What to see in Cracow?

Main Market Square

The main square (Polish: Rynek Główny pronounced of the Old Town of Kraków, Lesser Poland, is the principal urban space located at the center of the city. It dates back to the 13th century, and at 3.79 ha (9.4 acres) is one of the largest medieval town squares in Europe.

The Main Square is surrounded by old brick buildings and palaces, almost all of them several centuries old. Most buildings have acquired a neoclassical look over time, but the basic structures are older and can be seen in their doorways, architectural details and interiors.

Vast medieval cellars of the buildings are used as pubs, restaurants and cabarets. The square is lined with many restaurants and cafes. One of the most renowned, Pod Palmą (Under the Palm) at Krzysztofory Palace, was opened in 1876 by Antoni Hawełka, a purveyor to the imperial court in Vienna. It is the location of the Historical Museum of Kraków, above. Among the many tourism-oriented venues there is also the International Centre of Culture.

Probably the most famous of the oldest establishments is the Wierzynek's restaurant, remembered for the great feast of 1364 which, according to the legend, lasted for twenty one days and helped to reach a consensus between the monarchs of Europe.

Wawel Castle

Wawel is a fortified architectural complex erected over many centuries atop a limestone outcrop on the left bank of the Vistula river in Kraków, Poland, at an altitude of 228 metres above sea level. The complex consists of many buildings and fortifications; the largest and best known of these are the Royal Castle and the Wawel Cathedral (which is the Basilica of St Stanisław and St Wacław).

Some of Wawel's oldest stone buildings, such as the Rotunda of the Virgin Mary can be dated to 970AD. There are also wooden parts of the complex which date to about the 9th century. The castle itself has been described as "one of the most fascinating of all European castles.


Kazimierz, Jewish District

Kazimierz is a historical district of Kraków and Kraków Old Town, Poland. Since its inception in the fourteenth century to the early nineteenth century, Kazimierz was an independent city, a royal city of the Crown of the Polish Kingdom, located south of Kraków Old Town and separated by a branch of the Vistula river.

For many centuries, Kazimierz was a place of coexistence and interpenetration of ethnic Polish and Jewish cultures, its north-eastern part of the district was historic Jewish, whose Jewish inhabitants were forcibly relocated in 1941 by the German occupying forces into the Krakow ghetto just across the river in Podgórze.

Today Kazimierz is one of the major tourist attractions of Krakow and an important centre of cultural life of the city.

Wieliczka Salt Mine

The “Wieliczka” Salt Mine is one of the most valuable monuments of material and spiritual culture in Poland. Each year it is visited by more than one million tourists from all over the world. It is also a world class monument, featuring among twelve objects on the UNESCO’s World Cultural and Natural Heritage List. Today, the “Wieliczka” Salt Mine combines many centuries of tradition and modernity, the history of several hundred years and an underground metropolis with extensive infrastructure.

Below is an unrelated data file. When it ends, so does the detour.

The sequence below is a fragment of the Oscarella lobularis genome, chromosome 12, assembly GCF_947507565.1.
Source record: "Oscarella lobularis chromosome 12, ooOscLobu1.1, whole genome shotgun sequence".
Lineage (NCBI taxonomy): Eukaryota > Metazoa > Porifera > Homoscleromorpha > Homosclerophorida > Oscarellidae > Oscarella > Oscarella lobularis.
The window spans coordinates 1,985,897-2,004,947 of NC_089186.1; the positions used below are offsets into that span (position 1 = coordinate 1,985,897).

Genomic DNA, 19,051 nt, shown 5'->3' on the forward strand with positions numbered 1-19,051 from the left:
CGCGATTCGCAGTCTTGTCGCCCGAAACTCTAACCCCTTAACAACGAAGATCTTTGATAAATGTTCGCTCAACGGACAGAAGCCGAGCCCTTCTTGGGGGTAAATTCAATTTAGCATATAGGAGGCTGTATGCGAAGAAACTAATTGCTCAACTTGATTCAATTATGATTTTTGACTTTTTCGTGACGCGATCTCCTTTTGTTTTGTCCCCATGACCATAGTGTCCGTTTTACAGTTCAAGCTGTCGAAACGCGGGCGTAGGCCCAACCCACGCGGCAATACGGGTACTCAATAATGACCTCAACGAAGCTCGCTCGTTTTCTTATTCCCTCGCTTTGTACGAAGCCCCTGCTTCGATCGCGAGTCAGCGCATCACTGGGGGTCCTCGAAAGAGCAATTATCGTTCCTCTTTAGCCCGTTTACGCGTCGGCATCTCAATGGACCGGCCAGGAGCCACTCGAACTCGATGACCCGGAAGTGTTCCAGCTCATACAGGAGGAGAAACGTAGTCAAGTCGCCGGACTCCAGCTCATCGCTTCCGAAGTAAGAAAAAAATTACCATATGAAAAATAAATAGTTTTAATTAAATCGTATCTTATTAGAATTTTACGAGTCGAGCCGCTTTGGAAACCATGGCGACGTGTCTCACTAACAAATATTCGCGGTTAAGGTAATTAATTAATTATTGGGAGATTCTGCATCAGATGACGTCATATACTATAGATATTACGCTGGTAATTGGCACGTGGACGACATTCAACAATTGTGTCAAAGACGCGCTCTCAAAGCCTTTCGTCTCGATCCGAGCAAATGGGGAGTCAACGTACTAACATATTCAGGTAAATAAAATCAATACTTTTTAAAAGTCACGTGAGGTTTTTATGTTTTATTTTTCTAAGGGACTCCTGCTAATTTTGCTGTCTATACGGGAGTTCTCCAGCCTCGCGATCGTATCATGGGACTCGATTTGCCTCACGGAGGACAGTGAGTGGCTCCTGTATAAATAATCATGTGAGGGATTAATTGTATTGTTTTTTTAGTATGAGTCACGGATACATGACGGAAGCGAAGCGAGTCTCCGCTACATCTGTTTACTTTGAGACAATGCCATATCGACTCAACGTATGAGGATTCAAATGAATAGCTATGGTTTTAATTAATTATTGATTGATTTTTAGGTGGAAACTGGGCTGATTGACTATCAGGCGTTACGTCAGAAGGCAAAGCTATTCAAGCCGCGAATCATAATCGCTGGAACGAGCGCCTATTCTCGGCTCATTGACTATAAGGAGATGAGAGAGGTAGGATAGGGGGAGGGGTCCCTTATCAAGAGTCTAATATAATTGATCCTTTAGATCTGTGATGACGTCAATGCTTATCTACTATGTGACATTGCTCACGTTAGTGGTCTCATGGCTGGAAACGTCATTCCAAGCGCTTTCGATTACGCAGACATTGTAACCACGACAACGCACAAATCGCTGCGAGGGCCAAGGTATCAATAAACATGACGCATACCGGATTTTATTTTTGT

Schindler’s Factory Museum

Oskar Schindler's Enamel Factory (Polish: Fabryka Emalia Oskara Schindlera), a former metal item factory in Kraków, is now host to two museums: the Museum of Contemporary Art in Kraków, on the former workshops, and a branch of the Historical Museum of the City of Kraków, situated at ul. Lipowa 4 (4 Lipowa street) in the district of Zabłocie (pl), in the administrative building of the former enamel factory known as Oskar Schindler's Deutsche Emailwarenfabrik (DEF).

Operating here before DEF was the first Malopolska factory of enamelware and metal products limited liability company, instituted in March 1937.

Ghetto Heroes Square

Ghetto Heroes Square in Cracow (previously Consensus Square) – square in the Podgórze District, 1941–1943 being a part of the Cracow ghetto. Jewish population was concentrated in the ghetto, before being transported to Nazi concentration camp in Auschwitz. Square was renovated after the war, current name was given in 2005 to commemorate the martyrdom of the Jewish nation.

On the square there has been situated an extraordinary monument, consisting of the 70 chairs-monuments. They have to stand for the former inhabitants of the district, that have been sent to concentration camp, leaving empty chairs in their homes. Chairs are standing in rows, like it was a case on appeal.

Auschwitz Birkenau

KL Auschwitz was the largest of the German Nazi concentration camps and extermination centers (Oświęcim, approx. 40 km from Cracow). Over 1.1 million men, women and children lost their lives here. The authentic Memorial consists of two parts of the former camp: Auschwitz and Birkenau. A visit with an educator allows better understanding of this unique place.

More info about visits to be found on: www.auschwitz.org